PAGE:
This week Song Talk welcomed Patrick Ballantyne back to our studio. Patrick is a veteran songwriter and musician who has worked with many top-selling artists such as The Trews, Meredith Shaw and Big Sugar.
On this episode, Patrick brought in a few songs from his upcoming new release so our Song Talk audience got to hear the premieres of two tracks – Vicious in Your Vanity and Beneath Your Skin.
We talked with Patrick about:
the origins of the songs on his new album
the difficulty of writing lyrics
his collaboration with Colin MacDonald from the Trews
how to organize songs for an album
the way lyrical inspiration changes as the songwriter ages
Award-winning and critically-acclaimed composer, songwriter, pianist, music educator and frequent Song Talk Radio guest, Frank Horvat returned to the show to talk about his latest project, The Thailand HRDs. Frank wrote 35 two-minute compositions for string quartet, where each movement was written for a Human Rights Defender in Thailand as part of photographer Luke Duggleby’s compelling photo essay., For Those Who Died Trying.
We talked about:
getting your music licensed for film and TV
how imposing creative parameters can free your writing experience
classical vs. modern composition and orchestration
using your time signature to sound like there’s no time signature
Popular guest co-host and guest on Song Talk Radio, Patrick Ballantyne dropped by the studio to share two of his favourite Canadian songs. “Help Me” by Joni Mitchell is a great example of her unique combination of melody, structure, and lyrics to evoke a casual conversational tone. Includes a great instrumental hook. Patrick’s other pick was a song by Ian and Sylvia, “The French Girl”, in a very unusual version recorded by Gene Clark. As we discussed the tunes, we talked about:
With 10 albums over a 20-year career, Canadian singer/songwriter/guitarist Jacob Moon dropped into the studio to share a wealth of helpful tips and clear insights. “Live a Little” is a truly exceptional tune, a perfect marriage of lyrics, melody, theme and variation. “Is That All You Got” is a gutsy rocker that looks at calamity with defiance and a “bring it on” attitude. The hour just flew by as we discussed –
One in the Chamber (Mike Baise – vocals, rhythm guitar, Cecil Eugene – lead guitar, vocals, Christian Dotto – bass, Gerrod Harris – percussion) join us to discuss their songwriting process as a band. We talked about:
bringing a song to the band to be fleshed out
singing lead vocals with lyrics written by a bandmate
to be or not to be wordy
rock and roll
With influences streaming in from all eras of rock, One In The Chamber is a unique, modern rock outfit. Driven by roaring vocals, slinky guitar work, and fueled by driving bass lines and tight, deep grooves, One In The Chamber are able to bring together elements from the 60’s to present day into one tasteful flavour. Hailing from Mississauga, Markham, and Richmond Hill, One In The Chamber can proudly call Toronto and the surrounding cities home, and are excited to perform at your next big event. Be it Friday night in the club, a summer festival, or your block party. Drawing inspiration from the past, while keeping things fresh, One In The Chamber is your new favorite band.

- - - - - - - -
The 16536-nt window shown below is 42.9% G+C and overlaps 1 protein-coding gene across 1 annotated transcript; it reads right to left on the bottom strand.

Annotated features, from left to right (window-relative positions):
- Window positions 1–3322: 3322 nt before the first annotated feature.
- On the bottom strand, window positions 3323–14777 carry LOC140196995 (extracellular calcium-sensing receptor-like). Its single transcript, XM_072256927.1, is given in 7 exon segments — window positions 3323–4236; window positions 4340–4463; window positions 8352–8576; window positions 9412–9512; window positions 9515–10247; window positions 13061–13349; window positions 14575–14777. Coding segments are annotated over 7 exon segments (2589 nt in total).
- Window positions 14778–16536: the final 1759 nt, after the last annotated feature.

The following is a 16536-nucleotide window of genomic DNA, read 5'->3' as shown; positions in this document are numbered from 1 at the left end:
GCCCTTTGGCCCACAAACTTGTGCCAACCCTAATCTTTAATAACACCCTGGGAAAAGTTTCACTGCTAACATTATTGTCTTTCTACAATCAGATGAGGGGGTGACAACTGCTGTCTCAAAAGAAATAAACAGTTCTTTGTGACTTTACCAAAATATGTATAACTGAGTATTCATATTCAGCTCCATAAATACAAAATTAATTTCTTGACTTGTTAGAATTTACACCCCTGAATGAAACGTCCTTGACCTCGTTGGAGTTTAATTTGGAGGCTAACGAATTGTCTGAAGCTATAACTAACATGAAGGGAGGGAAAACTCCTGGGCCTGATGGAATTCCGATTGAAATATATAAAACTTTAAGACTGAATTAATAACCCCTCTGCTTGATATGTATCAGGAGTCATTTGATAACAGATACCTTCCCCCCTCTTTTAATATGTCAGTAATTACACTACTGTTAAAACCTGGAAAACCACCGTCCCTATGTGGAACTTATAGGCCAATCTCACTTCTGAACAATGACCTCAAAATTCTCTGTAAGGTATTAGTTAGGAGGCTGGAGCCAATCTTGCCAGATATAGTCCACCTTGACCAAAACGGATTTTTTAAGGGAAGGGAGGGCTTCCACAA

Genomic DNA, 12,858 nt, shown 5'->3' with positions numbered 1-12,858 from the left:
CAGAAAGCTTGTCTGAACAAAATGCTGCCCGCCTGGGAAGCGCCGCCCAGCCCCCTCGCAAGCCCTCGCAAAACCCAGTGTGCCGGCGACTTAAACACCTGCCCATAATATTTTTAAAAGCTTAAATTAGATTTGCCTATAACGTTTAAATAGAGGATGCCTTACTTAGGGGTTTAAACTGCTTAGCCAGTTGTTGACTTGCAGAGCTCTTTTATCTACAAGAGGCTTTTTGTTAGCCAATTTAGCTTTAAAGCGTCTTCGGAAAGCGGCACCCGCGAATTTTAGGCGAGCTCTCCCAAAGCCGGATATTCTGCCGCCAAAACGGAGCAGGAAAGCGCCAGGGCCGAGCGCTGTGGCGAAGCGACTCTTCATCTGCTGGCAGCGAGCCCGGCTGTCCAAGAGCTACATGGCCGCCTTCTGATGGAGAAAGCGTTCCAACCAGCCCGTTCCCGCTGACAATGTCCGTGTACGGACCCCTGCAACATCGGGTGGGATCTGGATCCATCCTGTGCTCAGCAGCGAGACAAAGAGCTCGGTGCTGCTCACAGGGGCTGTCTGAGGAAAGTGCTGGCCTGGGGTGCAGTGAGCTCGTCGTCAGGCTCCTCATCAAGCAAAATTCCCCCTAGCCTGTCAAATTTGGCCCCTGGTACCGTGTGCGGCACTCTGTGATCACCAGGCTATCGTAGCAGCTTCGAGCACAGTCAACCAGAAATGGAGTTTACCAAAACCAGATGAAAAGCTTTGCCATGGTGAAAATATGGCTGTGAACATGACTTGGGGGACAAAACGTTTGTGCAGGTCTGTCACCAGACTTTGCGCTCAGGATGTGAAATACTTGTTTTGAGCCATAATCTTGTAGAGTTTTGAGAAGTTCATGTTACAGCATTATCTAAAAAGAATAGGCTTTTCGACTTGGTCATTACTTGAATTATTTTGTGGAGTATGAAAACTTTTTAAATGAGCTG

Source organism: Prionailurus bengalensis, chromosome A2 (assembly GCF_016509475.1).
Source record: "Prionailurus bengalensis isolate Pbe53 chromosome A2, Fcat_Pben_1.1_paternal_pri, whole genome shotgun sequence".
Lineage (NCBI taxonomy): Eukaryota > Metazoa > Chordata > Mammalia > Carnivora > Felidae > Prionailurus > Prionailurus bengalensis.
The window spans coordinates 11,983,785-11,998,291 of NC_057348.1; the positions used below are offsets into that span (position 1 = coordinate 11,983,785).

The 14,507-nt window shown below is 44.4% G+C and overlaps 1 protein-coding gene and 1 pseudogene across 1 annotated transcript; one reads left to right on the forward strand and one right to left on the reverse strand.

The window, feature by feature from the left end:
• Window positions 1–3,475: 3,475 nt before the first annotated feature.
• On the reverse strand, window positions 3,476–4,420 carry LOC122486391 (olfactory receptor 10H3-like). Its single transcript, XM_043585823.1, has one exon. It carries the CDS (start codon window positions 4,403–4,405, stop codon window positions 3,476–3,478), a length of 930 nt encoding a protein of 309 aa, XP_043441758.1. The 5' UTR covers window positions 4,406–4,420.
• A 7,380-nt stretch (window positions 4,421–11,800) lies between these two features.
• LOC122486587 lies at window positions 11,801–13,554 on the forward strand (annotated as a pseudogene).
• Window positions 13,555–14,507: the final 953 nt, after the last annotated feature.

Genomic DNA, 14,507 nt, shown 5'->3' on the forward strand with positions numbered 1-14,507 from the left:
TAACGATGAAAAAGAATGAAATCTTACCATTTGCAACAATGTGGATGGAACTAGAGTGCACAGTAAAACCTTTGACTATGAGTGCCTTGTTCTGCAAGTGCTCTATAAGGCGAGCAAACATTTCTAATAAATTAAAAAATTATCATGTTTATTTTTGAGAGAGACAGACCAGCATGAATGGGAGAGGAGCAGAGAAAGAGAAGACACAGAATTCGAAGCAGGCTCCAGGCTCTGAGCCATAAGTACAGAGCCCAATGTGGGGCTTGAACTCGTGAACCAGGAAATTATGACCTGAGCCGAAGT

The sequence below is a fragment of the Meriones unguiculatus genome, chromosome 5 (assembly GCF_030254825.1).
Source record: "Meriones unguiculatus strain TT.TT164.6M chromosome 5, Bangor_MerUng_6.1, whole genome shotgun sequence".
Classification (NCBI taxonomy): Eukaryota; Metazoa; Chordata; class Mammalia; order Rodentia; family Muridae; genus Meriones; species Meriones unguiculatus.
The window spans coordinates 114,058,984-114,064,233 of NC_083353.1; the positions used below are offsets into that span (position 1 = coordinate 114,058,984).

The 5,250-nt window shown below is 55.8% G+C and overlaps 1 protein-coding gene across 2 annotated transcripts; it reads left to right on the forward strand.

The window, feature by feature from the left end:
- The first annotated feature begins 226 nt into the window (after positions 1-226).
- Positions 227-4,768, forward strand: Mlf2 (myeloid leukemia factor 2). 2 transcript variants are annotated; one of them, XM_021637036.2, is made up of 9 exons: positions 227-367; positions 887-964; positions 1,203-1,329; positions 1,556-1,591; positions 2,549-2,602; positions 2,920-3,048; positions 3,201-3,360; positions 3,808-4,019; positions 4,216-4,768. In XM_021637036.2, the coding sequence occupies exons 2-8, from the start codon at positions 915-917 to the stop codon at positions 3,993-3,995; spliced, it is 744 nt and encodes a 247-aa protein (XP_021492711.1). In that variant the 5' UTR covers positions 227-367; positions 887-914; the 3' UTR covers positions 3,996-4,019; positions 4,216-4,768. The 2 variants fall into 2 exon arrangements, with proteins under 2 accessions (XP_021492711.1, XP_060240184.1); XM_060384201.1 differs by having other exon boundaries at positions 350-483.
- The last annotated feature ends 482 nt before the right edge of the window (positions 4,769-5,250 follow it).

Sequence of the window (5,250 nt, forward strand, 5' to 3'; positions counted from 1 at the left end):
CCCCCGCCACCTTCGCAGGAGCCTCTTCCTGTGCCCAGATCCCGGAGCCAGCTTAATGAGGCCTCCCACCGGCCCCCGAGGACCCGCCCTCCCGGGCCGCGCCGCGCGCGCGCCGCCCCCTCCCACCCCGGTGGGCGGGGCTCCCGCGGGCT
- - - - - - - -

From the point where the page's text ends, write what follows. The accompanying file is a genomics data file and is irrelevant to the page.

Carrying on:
unconventional time signatures, and unusual uses of 4/4
the differences between art songs and pop songs
a modern twist on the protest song
Frank’s experimental writing process using Logic
Listen to the show:
About Frank Horvat
With a Broken Social Scene-like attitude, Toronto’s ambient-edged art rock band, The Frank Horvat Band, uses a colourful canvas to create songs for a dynamic and intoxicating aural experience. Their latest album, Strange Machine, was crafted more like a playlist than an album with 10 songs, 5 singers and 13 musicians taking part. But the constants were producer Jean Martin who was part of the team for Tanya Tagaq’s 2014 Polaris win, and songwriter and pianist, Frank Horvat, with his own brand of protest songs.
Jeff Alan Greenway, backed by Cheryl Beatty on guitar and vocals, rocked our little studio with some powerful piano chops and heartfelt sounds. With a background in piano, jazz improvisation, cover and original bands, Jeff draws on his relationships to inspire his song writing. Whether it’s a call for closeness (Open These Doors), an on-again, off-again affair (No More Hellos), or a bitter missive to a friendship that always ends up in conflict (Eye for an Eye), Jeff’s songs grab you by the heart and won’t let go. Have a listen!